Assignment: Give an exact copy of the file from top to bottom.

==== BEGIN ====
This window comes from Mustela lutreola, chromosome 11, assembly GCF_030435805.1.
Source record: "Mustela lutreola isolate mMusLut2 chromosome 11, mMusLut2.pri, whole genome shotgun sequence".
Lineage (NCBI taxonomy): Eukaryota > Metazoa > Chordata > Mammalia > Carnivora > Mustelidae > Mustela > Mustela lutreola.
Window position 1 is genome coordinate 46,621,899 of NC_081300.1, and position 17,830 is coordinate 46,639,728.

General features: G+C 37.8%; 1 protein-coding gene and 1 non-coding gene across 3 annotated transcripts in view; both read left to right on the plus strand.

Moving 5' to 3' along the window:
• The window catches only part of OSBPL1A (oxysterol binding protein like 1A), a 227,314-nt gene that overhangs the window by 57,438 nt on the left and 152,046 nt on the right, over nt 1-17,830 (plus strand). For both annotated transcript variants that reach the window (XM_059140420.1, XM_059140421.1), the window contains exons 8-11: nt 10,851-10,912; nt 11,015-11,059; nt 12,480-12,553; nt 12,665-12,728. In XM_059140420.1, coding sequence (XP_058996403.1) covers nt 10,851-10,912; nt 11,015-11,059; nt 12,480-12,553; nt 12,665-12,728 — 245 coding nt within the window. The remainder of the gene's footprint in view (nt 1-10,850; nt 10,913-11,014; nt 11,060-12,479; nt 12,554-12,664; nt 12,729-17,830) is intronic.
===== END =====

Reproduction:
This window comes from Mustela lutreola, chromosome 11, assembly GCF_030435805.1.
Source record: "Mustela lutreola isolate mMusLut2 chromosome 11, mMusLut2.pri, whole genome shotgun sequence".
Lineage (NCBI taxonomy): Eukaryota > Metazoa > Chordata > Mammalia > Carnivora > Mustelidae > Mustela > Mustela lutreola.
Window position 1 is genome coordinate 46,621,899 of NC_081300.1, and position 17,830 is coordinate 46,639,728.

General features: G+C 37.8%; 1 protein-coding gene and 1 non-coding gene across 3 annotated transcripts in view; both read left to right on the plus strand.

Moving 5' to 3' along the window:
• The window catches only part of OSBPL1A (oxysterol binding protein like 1A), a 227,314-nt gene that overhangs the window by 57,438 nt on the left and 152,046 nt on the right, over nt 1-17,830 (plus strand). For both annotated transcript variants that reach the window (XM_059140420.1, XM_059140421.1), the window contains exons 8-11: nt 10,851-10,912; nt 11,015-11,059; nt 12,480-12,553; nt 12,665-12,728. In XM_059140420.1, coding sequence (XP_058996403.1) covers nt 10,851-10,912; nt 11,015-11,059; nt 12,480-12,553; nt 12,665-12,728 — 245 coding nt within the window. The remainder of the gene's footprint in view (nt 1-10,850; nt 10,913-11,014; nt 11,060-12,479; nt 12,554-12,664; nt 12,729-17,830) is intronic.